clarifying the civil consequences of breach of these sections (section 222(1) to (3)); and

resolving conflicts between the remedies where more than one requirement of these sections is breached (section 222(4) and (5)). For example, if the payment contravenes both section 217 and section 219 because it was a payment by a company to one of its directors and it was a payment in connection with a takeover bid, and none of the required member approvals have been obtained, then the payment is held on trust for the persons who have sold their shares as a result of the offer and not on trust for the company making the payment.

Chapter 5: Directors’ Service Contracts

Section 227: Directors’ service contracts

414.This section is a new provision. It defines what is meant in this Part by references to a director’s service contract. The term is used in sections 177, 182, 188 and 190 and in this Chapter. It includes contracts of employment with the company, or with a subsidiary of the company. It also includes contracts for services and letters of appointment to the office of director. The contract may relate to services as a director or to any other services that a director undertakes personally to perform for the company or a subsidiary.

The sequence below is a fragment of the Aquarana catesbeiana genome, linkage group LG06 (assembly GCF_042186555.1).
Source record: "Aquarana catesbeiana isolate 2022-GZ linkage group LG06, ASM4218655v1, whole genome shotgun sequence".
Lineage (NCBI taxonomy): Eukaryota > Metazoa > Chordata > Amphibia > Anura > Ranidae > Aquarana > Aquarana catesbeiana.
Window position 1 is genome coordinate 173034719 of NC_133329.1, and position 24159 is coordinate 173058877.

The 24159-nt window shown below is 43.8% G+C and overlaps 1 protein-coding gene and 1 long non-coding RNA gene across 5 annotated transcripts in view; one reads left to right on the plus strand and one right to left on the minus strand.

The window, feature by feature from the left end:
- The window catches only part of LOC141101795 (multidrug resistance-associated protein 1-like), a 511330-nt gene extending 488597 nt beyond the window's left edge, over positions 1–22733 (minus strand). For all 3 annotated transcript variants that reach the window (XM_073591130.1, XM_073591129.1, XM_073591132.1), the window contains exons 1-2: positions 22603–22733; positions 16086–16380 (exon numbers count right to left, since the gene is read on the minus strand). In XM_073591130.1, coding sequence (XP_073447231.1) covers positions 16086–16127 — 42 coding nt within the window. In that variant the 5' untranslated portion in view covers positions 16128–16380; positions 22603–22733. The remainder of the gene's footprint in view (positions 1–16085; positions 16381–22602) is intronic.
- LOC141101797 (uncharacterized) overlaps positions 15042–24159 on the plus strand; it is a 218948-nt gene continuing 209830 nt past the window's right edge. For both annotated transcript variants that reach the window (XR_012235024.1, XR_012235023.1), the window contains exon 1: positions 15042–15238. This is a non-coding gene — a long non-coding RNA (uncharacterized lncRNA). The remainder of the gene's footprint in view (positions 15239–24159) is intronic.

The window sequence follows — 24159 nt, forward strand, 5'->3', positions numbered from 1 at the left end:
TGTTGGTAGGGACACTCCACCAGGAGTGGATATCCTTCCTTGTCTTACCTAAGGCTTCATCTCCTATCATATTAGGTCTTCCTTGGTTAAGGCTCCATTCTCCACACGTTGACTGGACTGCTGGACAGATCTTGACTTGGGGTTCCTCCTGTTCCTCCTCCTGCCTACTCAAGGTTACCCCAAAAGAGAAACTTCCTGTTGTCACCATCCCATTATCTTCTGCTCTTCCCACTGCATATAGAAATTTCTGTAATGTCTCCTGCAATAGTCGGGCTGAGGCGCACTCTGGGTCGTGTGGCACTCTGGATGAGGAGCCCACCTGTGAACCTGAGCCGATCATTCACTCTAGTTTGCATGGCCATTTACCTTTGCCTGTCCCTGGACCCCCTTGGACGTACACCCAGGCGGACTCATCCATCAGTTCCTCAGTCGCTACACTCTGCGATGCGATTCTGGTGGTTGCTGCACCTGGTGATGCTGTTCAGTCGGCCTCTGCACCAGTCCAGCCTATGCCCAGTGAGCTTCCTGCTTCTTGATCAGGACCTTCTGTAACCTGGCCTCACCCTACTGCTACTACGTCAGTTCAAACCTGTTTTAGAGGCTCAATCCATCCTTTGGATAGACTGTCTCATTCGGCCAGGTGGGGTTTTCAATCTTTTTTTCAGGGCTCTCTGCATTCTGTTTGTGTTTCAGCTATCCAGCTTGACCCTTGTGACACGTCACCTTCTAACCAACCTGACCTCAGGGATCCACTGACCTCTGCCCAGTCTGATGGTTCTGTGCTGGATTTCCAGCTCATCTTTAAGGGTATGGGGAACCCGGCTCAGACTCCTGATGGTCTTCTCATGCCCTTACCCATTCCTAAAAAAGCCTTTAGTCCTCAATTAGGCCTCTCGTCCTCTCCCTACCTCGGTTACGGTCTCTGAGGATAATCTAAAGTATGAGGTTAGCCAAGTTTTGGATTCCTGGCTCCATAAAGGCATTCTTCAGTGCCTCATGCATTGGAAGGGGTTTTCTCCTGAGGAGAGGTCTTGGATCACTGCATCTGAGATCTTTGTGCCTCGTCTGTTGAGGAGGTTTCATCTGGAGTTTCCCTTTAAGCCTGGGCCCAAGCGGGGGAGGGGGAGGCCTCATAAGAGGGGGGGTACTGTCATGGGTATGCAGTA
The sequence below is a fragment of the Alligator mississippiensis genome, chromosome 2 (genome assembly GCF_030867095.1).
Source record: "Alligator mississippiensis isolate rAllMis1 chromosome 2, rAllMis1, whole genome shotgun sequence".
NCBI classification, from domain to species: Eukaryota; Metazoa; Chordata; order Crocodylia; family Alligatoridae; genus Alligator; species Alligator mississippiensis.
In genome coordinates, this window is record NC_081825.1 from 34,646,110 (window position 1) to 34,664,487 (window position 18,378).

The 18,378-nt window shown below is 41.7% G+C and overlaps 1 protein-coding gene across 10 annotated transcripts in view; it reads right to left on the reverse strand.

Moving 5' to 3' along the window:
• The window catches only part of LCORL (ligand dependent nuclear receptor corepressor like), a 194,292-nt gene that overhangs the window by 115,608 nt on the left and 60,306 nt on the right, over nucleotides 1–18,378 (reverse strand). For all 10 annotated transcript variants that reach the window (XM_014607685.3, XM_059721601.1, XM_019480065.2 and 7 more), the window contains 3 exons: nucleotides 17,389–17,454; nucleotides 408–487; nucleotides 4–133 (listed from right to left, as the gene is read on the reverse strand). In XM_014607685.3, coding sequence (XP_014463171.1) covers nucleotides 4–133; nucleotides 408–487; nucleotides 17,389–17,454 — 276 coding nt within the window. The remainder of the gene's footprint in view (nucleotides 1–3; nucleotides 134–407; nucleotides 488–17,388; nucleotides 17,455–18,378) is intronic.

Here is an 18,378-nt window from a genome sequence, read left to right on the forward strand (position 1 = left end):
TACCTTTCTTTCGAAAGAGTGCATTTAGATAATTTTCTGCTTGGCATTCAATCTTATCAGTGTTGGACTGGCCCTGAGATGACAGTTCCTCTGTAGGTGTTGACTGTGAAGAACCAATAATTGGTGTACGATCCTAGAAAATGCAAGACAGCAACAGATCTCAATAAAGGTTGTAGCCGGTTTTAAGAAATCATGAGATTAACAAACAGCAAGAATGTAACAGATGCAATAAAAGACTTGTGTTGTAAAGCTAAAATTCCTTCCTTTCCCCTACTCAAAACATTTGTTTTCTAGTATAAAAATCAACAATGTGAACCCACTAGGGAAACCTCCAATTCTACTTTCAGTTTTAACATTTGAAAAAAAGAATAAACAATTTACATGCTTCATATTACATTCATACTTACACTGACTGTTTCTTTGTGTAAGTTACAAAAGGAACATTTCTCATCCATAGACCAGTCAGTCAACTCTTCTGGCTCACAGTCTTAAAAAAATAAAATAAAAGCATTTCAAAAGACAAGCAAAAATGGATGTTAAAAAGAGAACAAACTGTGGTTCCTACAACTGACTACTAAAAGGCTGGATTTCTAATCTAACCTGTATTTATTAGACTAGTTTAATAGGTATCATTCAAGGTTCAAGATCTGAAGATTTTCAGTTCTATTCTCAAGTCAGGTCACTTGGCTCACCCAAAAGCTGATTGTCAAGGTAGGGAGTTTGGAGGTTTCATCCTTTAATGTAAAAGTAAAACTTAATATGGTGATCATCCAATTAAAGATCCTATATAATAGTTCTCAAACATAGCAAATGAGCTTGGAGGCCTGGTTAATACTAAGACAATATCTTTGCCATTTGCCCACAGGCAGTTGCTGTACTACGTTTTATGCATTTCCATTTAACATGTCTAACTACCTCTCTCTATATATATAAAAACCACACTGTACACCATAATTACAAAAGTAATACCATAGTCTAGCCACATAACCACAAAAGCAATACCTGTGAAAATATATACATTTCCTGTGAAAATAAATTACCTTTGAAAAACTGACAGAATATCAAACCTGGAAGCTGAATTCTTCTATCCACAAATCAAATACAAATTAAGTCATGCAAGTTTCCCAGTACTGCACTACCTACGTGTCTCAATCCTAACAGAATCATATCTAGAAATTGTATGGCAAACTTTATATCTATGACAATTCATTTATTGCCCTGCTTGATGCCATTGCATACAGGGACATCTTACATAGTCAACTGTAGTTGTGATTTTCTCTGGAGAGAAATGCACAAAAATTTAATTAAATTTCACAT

Section 228: Copy of contract or memorandum of terms to be available for inspection

415.This section requires a company to keep available for inspection copies of every director’s service contract entered into by the company or by a subsidiary of the company. If the contract is not in writing, the company must keep available for inspection a written memorandum of its terms. This section, together with sections 229 and 230, replace section 318 of the 1985 Act.

416.Subsection (3) is new. It requires the service contracts to be retained and kept available for inspection by the company for at least one year after they have expired, but the subsection does not require the copies to be retained thereafter. As a result of the expanded definition of service contract in section 227, this section now applies to contracts for services and letters of appointment, as recommended by the Law Commissions.

417.As recommended by the Law Commissions, the exemption for contracts requiring a director to work outside the UK (section 318(5) of the 1985 Act) and the exemption for contracts with less than 12 months to run (section 318(11) of the 1985 Act) have not been retained.

418.Failure to comply with the requirements of this section is a criminal offence for which every officer of the company who is in default may be held liable on summary conviction to a fine not exceeding level 3 on the standard scale (currently £1,000) or in cases of continued contravention a daily default fine not exceeding one-tenth of that. In a change from the current position under section 318 of the 1985 Act, the company will no longer be liable under the criminal offence.